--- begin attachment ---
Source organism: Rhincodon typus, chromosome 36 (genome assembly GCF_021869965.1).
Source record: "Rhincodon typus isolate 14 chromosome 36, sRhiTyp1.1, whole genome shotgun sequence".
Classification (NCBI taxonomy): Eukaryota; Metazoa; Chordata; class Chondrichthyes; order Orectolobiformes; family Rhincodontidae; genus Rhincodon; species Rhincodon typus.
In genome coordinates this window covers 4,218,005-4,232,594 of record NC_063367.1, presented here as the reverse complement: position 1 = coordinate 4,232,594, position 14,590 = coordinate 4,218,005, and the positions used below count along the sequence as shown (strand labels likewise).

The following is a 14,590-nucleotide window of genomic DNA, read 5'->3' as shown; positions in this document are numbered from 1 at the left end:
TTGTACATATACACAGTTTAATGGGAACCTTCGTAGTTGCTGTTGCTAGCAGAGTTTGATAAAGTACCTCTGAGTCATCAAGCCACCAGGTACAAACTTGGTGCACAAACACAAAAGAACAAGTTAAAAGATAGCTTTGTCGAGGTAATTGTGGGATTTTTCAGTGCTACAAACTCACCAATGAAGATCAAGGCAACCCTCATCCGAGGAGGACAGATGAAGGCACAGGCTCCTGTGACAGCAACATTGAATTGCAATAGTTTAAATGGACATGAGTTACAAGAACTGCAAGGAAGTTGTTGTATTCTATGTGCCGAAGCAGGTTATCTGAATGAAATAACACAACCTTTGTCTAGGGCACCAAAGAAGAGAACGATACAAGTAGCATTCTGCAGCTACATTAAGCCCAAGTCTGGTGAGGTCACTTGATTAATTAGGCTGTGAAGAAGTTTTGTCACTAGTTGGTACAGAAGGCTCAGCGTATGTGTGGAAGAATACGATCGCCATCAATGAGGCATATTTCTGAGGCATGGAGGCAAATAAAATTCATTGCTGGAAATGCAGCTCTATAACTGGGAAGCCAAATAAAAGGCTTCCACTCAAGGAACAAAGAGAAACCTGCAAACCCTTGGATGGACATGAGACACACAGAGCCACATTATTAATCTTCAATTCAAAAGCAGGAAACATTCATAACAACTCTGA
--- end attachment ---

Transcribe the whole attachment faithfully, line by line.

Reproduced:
Source organism: Rhincodon typus, chromosome 36 (genome assembly GCF_021869965.1).
Source record: "Rhincodon typus isolate 14 chromosome 36, sRhiTyp1.1, whole genome shotgun sequence".
Classification (NCBI taxonomy): Eukaryota; Metazoa; Chordata; class Chondrichthyes; order Orectolobiformes; family Rhincodontidae; genus Rhincodon; species Rhincodon typus.
In genome coordinates this window covers 4,218,005-4,232,594 of record NC_063367.1, presented here as the reverse complement: position 1 = coordinate 4,232,594, position 14,590 = coordinate 4,218,005, and the positions used below count along the sequence as shown (strand labels likewise).

The following is a 14,590-nucleotide window of genomic DNA, read 5'->3' as shown; positions in this document are numbered from 1 at the left end:
TTGTACATATACACAGTTTAATGGGAACCTTCGTAGTTGCTGTTGCTAGCAGAGTTTGATAAAGTACCTCTGAGTCATCAAGCCACCAGGTACAAACTTGGTGCACAAACACAAAAGAACAAGTTAAAAGATAGCTTTGTCGAGGTAATTGTGGGATTTTTCAGTGCTACAAACTCACCAATGAAGATCAAGGCAACCCTCATCCGAGGAGGACAGATGAAGGCACAGGCTCCTGTGACAGCAACATTGAATTGCAATAGTTTAAATGGACATGAGTTACAAGAACTGCAAGGAAGTTGTTGTATTCTATGTGCCGAAGCAGGTTATCTGAATGAAATAACACAACCTTTGTCTAGGGCACCAAAGAAGAGAACGATACAAGTAGCATTCTGCAGCTACATTAAGCCCAAGTCTGGTGAGGTCACTTGATTAATTAGGCTGTGAAGAAGTTTTGTCACTAGTTGGTACAGAAGGCTCAGCGTATGTGTGGAAGAATACGATCGCCATCAATGAGGCATATTTCTGAGGCATGGAGGCAAATAAAATTCATTGCTGGAAATGCAGCTCTATAACTGGGAAGCCAAATAAAAGGCTTCCACTCAAGGAACAAAGAGAAACCTGCAAACCCTTGGATGGACATGAGACACACAGAGCCACATTATTAATCTTCAATTCAAAAGCAGGAAACATTCATAACAACTCTGA